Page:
1 Introduction: categories of behavioral failures
For about a century, economists have justified government intervention to address market failures that occur when individuals acting in their own self-interest lead to an inefficient market outcome. The traditional instances of market failures include the existence of a monopoly, public goods, or externalities. But for many decades, economists have also considered a role for government to address a market failure that occurs when people, due to cognitive limitations and psychological biases, fail to act in their own self-interest, leading them to cause themselves harm. For example, consumer protection regulations and job safety standards are justified to address possible shortcomings in individual decisions, such as consumers failing to understand the attendant product safety risks or workers being unaware of health hazards posed by their jobs. Market failures that stem from irrational actions in which informed consumers fail to behave in an economically efficient manner are similar to, but distinct from, cases that stem from inadequate information or differential access to information by the various market participants.
A recent overview of behavioral deviations from standard economic assumptions by Congdon, Kling and Mullainathan (2011) classified the different categories of behavioral failures in terms of imperfect optimization, bounded self-control, and nonstandard preferences. Examples of these phenomena include a lack of understanding of the levels of risk associated with dangerous activities, inadequate attention to one’s future health and financial well-being, and reference-dependence effects as reflected in the greater weight placed on losses as compared to comparable gains. Not all of these phenomena serve as rationales for stricter regulation. Consumer overestimation of the risks of airplane travel does not, for example, provide an impetus for more stringent airline safety standards.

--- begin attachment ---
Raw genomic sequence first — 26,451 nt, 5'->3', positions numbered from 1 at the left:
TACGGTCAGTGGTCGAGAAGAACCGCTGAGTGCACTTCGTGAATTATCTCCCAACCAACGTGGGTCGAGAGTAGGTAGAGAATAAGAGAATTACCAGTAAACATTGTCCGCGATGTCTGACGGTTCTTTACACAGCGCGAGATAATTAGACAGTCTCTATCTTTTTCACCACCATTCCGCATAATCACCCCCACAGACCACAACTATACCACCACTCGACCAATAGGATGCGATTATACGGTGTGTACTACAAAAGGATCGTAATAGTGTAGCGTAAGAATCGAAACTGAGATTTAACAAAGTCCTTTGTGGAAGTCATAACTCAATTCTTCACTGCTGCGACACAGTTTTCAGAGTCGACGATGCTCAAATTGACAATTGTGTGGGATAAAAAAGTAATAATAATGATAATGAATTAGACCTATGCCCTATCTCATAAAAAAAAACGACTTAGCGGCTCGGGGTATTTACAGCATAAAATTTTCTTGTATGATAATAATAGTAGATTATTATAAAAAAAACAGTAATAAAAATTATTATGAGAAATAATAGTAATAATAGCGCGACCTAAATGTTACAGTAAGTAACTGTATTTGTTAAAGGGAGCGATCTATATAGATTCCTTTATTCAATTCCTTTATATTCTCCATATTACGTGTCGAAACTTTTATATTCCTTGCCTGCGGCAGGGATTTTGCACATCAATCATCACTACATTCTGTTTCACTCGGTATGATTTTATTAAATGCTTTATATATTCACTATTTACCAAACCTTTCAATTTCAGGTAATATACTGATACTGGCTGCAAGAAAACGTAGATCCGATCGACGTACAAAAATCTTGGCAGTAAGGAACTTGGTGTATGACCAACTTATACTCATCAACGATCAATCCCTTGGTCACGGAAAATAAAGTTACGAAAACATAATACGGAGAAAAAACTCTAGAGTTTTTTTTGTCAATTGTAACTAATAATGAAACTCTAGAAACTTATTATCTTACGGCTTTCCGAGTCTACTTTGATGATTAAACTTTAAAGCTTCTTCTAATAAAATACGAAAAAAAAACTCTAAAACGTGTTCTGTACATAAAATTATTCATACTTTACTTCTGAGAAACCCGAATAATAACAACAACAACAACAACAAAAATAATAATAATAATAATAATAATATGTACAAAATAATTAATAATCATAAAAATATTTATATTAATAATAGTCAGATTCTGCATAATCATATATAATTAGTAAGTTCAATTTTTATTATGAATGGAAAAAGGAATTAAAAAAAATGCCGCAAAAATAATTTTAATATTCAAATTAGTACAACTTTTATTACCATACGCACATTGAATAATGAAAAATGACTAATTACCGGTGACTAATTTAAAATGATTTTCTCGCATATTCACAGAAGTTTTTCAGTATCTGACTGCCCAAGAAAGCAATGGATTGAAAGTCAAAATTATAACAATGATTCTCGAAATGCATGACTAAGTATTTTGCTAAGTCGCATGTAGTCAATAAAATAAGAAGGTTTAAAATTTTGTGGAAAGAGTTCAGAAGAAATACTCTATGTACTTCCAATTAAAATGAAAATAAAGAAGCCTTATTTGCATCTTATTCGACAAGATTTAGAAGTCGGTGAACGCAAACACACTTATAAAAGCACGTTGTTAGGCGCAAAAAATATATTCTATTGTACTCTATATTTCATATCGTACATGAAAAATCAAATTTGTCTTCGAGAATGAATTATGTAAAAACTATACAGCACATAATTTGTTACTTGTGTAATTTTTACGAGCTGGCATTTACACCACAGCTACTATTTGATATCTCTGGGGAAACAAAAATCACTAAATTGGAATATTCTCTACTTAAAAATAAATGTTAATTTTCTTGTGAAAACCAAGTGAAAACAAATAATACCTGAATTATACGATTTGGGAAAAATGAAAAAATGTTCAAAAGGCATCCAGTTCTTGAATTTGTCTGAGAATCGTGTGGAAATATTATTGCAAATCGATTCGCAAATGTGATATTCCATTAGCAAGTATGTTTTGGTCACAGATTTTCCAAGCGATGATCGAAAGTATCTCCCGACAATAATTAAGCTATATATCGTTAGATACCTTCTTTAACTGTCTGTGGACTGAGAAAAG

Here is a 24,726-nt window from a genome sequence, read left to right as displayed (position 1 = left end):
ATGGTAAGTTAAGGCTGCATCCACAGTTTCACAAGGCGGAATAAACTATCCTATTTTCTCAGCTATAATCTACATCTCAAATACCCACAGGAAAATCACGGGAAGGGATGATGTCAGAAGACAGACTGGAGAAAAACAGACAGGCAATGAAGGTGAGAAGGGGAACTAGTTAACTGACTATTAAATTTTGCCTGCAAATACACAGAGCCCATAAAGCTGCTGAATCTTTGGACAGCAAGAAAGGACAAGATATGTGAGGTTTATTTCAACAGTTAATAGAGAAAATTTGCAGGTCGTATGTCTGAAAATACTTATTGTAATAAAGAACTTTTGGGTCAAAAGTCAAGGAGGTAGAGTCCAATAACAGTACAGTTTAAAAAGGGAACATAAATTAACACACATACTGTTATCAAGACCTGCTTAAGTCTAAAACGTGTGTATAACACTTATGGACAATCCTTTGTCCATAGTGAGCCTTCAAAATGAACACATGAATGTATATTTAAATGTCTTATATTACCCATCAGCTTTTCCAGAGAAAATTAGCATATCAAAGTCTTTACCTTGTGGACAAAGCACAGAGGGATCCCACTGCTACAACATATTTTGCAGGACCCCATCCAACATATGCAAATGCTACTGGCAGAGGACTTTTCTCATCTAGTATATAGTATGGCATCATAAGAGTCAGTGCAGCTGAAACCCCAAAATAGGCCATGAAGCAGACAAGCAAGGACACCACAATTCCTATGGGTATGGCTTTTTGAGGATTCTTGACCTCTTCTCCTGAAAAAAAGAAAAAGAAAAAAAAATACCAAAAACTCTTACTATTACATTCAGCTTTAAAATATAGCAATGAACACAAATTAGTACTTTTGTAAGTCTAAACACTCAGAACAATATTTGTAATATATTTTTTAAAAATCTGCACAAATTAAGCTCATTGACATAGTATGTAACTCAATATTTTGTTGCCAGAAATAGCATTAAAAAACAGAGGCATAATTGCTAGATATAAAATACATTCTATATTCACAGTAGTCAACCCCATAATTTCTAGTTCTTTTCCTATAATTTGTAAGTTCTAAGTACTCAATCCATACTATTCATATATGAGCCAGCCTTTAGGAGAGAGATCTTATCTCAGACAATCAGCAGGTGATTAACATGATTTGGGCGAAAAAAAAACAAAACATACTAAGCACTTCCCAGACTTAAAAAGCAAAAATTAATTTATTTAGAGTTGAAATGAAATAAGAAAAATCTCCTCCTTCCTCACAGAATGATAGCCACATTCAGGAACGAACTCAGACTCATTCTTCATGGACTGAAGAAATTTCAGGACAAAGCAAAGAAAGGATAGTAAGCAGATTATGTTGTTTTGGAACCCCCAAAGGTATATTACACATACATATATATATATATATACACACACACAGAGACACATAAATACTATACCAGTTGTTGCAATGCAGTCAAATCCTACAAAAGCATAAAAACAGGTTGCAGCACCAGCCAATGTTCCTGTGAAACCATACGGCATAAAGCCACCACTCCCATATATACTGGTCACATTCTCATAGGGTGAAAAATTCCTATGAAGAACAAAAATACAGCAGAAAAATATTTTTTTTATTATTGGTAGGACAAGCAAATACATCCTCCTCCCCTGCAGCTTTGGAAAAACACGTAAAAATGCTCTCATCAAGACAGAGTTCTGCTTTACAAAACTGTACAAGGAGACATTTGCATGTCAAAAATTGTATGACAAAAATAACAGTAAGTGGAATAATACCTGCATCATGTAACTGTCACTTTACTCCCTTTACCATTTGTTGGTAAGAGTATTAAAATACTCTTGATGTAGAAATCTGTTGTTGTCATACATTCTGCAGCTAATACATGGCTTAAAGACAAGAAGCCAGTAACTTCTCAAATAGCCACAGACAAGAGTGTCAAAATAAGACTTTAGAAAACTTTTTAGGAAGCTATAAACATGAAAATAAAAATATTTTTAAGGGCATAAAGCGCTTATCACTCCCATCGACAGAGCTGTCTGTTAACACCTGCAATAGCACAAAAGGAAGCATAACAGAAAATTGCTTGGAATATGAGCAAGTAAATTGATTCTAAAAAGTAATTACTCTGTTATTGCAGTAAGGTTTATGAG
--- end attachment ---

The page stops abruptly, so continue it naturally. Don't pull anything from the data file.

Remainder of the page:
Our focus here is on how to assess the benefits of addressing market failures that stem from systematic behavioral failings that lead people to irrationally cause themselves harm. The evidence of systematic irrational behavior creates a conflict between two core principles of benefit-cost analysis (BCA): the Kaldor–Hicks principle and the principle of consumer sovereignty. The Kaldor–Hicks principle instructs the analyst to attempt to identify the outcome that maximizes the net benefits to the people subject to the set of policy options, while the principle of consumer sovereignty instructs the analyst to respect the choices that the people would make in determining what is best for themselves. If consumers are believed to be acting irrationally, then an analyst must choose between incorporating the benefits of a policy that addresses the self-harm done by an individual and respecting consumer sovereignty and thus ignoring such benefits, leading to a violation of the Kaldor–Hicks principle.2
There is currently insufficient official guidance for estimating benefits in the presence of behavioral failures, which has led government agencies at times to adopt arbitrary and excessive benefit valuations. In this article, we propose some guiding principles for benefit assessment in the presence of behavioral failures, recognizing that such guidance will surely evolve as the evidence with respect to behavioral failures increases. While there are well-defined principles and standards for established components of BCAs, there has not been comparable development of standards for the application of the insights of the behavioral economics literature. This article proposes the development of the analog to a benefits transfer test, which we term a “behavioral transfer” test. More generally, we suggest that agencies adopt a more cautious approach to addressing behavioral market failures in contrast to traditional market failures. We suggest this cautious approach because the evidence regarding behavioral failures tends to be based on narrowly defined contexts that might not be generalizable, there are real risks of a policy harming consumers by overriding their preferences and unnecessarily restricting their choices, and the regulators themselves are behavioral agents and therefore subject to psychological biases that could lead to poor decision making that distort policies.
2 Benefits transfer and behavioral transfer
2.1 The rationale for a behavioral transfer test